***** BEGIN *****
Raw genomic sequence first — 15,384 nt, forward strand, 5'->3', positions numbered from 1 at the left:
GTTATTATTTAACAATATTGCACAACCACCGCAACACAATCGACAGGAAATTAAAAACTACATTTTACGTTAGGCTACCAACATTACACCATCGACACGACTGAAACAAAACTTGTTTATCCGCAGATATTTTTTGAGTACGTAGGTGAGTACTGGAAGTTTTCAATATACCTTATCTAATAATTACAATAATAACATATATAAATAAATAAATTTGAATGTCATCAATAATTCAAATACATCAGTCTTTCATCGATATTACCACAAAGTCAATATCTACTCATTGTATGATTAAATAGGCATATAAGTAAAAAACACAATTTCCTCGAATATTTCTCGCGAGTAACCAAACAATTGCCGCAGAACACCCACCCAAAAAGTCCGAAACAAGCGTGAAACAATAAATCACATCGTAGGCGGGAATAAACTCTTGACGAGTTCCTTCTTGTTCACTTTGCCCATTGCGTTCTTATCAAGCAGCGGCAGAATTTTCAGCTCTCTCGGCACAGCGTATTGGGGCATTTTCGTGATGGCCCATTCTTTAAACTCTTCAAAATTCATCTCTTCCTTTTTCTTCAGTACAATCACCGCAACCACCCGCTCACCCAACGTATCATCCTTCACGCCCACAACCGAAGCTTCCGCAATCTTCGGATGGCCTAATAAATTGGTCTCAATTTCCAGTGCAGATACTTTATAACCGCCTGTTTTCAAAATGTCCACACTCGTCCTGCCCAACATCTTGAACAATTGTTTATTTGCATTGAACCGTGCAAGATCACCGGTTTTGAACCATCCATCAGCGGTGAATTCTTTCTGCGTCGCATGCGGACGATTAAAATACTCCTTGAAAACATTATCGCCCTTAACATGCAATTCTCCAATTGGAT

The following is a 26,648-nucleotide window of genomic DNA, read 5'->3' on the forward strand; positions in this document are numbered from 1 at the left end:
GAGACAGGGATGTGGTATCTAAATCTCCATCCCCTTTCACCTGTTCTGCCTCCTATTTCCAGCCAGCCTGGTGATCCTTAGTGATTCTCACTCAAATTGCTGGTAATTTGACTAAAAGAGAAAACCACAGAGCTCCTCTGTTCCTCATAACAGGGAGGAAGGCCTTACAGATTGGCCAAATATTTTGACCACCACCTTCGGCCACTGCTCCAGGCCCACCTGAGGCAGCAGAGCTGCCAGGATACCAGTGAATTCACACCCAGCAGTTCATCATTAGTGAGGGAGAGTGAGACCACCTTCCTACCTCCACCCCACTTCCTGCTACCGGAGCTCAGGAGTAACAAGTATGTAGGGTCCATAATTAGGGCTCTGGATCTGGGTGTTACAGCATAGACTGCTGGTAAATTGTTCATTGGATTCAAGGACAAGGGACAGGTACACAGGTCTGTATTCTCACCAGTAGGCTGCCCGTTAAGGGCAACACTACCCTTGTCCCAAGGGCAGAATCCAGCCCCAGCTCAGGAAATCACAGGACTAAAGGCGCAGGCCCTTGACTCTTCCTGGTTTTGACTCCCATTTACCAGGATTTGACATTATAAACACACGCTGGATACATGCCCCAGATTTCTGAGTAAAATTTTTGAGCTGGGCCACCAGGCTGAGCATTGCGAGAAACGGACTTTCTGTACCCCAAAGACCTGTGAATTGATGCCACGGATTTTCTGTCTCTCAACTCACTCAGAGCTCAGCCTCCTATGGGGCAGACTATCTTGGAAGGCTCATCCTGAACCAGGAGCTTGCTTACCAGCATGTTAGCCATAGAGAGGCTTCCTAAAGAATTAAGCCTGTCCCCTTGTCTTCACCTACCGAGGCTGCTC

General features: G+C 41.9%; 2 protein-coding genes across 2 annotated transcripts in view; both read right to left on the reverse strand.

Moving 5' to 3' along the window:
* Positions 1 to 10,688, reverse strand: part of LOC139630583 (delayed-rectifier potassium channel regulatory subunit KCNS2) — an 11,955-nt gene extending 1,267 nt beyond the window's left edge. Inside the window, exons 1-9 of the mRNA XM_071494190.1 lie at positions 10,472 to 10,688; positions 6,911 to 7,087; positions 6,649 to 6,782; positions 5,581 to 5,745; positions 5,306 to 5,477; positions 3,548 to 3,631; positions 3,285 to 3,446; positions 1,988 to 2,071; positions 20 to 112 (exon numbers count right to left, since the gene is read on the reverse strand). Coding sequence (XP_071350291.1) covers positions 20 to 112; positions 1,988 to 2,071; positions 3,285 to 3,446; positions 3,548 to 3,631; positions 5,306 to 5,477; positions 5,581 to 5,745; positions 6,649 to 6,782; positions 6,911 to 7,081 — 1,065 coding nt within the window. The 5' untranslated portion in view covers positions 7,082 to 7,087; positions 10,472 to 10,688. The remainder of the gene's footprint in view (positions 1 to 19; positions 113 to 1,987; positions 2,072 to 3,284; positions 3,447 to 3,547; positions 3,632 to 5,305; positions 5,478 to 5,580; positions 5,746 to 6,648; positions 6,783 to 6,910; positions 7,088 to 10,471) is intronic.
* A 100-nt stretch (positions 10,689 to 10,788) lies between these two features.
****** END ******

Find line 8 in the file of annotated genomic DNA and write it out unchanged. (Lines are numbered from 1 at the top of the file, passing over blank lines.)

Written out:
* A 100-nt stretch (positions 10,689 to 10,788) lies between these two features.